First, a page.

Epidural Abscess



  • A rare pyogenic infection of the spinal epidural space:
    • 2–25/100,000 admissions
  • Most common in thoracic spine, followed by lumbar and cervical


  • Focus of infection is present followed by either hematogenous spread (∼50%) or direct extension:
    • No focus identified in ∼1/3
  • Most common source is skin infection:
    • Any pyogenic infection may be source
  • Staphylococcus aureus accounts for >50% of cases:
    • Many are MRSA
    • Streptococcus is second most common
  • Haemophilus influenzae, gram-negative bacilli, mycobacteria, anaerobic, coagulase-negative Staphylococcus, fungal, and mixed infections also occur
  • Complication of epidural catheter or spinal surgery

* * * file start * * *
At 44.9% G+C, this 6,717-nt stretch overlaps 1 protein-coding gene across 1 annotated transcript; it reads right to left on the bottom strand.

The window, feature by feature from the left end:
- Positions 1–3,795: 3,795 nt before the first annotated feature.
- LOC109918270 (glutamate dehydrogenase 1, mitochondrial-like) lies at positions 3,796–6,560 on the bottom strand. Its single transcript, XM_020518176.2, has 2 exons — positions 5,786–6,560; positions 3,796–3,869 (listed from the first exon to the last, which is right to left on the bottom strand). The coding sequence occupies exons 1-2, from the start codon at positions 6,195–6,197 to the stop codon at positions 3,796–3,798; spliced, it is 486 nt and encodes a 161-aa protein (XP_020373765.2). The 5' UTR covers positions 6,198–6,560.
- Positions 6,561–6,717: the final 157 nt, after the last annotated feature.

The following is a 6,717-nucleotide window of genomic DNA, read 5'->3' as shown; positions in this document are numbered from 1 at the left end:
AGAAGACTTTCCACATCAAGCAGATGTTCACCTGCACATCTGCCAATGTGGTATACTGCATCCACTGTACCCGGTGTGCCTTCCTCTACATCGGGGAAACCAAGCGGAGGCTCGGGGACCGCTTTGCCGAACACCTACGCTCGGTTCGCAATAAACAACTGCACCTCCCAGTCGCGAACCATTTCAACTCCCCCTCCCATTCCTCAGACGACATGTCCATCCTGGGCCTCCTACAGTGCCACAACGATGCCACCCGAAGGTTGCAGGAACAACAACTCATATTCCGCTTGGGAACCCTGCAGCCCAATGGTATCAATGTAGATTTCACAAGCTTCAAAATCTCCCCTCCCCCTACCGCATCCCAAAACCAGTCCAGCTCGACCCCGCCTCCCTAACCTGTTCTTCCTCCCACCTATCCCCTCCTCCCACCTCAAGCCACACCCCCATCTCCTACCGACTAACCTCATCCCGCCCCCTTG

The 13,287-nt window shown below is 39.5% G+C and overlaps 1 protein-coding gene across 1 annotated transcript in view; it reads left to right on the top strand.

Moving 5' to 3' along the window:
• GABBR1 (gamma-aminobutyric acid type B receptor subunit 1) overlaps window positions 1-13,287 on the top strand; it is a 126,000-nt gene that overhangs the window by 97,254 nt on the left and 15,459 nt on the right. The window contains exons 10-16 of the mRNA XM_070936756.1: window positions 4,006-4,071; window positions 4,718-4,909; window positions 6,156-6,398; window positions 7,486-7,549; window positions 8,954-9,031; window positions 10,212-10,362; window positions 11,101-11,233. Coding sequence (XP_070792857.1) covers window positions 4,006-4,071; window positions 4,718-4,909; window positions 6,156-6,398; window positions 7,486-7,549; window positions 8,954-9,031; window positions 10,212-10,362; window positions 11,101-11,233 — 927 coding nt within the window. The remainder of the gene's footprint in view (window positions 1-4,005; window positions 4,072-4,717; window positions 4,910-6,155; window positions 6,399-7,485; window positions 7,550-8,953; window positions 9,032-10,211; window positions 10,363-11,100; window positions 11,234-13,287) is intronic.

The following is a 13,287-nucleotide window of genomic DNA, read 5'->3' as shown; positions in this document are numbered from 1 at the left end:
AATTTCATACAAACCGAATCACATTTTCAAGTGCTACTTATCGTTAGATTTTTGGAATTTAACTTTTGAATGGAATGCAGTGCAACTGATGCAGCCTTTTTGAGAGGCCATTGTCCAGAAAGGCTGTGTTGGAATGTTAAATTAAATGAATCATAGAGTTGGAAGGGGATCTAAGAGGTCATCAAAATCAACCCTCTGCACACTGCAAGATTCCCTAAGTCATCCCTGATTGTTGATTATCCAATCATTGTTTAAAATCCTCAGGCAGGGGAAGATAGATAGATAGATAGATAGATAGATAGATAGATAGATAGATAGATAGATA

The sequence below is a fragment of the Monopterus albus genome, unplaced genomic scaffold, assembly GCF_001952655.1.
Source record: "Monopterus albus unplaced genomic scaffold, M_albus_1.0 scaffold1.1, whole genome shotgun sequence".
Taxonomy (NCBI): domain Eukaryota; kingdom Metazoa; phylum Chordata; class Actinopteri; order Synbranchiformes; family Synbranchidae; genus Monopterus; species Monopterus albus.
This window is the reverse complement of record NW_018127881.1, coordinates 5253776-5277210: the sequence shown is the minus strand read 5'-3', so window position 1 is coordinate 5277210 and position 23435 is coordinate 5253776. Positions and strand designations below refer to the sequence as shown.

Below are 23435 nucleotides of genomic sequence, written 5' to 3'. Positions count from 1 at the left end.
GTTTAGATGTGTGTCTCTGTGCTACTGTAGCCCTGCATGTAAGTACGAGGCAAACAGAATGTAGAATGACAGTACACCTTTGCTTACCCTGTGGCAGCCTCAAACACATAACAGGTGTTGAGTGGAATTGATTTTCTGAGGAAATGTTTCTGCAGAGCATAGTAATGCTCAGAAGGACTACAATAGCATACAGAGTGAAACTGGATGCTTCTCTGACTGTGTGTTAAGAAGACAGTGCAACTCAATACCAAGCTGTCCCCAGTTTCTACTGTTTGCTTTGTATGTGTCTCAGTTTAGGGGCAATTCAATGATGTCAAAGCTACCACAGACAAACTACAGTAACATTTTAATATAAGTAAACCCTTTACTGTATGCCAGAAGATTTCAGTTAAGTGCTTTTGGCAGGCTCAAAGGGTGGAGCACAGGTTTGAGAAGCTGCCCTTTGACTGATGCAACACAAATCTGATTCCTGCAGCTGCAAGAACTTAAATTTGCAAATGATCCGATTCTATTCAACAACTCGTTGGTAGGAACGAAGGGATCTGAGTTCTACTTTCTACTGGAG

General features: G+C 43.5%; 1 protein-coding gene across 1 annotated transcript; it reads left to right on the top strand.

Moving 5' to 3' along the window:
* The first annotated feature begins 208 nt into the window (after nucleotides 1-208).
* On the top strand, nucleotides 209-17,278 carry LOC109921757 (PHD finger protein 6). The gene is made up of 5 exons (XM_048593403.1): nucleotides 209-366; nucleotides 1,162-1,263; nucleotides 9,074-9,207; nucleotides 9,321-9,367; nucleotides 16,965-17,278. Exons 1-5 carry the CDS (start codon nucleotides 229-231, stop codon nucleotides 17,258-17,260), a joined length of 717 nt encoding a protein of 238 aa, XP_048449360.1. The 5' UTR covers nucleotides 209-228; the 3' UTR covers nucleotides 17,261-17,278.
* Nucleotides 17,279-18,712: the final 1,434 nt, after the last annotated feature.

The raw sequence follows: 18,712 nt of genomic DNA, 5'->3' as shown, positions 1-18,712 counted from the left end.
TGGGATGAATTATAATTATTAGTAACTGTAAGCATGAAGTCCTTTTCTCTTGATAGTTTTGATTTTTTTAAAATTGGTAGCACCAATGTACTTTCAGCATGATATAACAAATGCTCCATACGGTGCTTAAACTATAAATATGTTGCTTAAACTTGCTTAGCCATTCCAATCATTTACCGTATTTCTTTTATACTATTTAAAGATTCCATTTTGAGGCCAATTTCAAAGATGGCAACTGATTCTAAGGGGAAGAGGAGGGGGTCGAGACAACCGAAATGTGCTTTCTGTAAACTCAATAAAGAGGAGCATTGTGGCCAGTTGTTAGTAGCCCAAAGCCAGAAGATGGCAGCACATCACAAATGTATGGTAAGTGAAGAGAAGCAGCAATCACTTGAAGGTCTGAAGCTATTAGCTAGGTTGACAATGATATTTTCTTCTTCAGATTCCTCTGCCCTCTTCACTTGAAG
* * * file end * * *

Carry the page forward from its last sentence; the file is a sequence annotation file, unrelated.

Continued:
• Unusual complication of lumbar puncture (usually follows multiple attempts)

Pediatric Considerations
  • Children present similar to adults with back pain, fever, and neurologic signs as well as nonspecific systemic symptoms
  • Infants may exhibit only fever, irritability, and associated meningitis
  • Sphincter disturbance is frequently seen
  • Usually secondary to hematogenous spread
  • Location and bacteriology similar to adults

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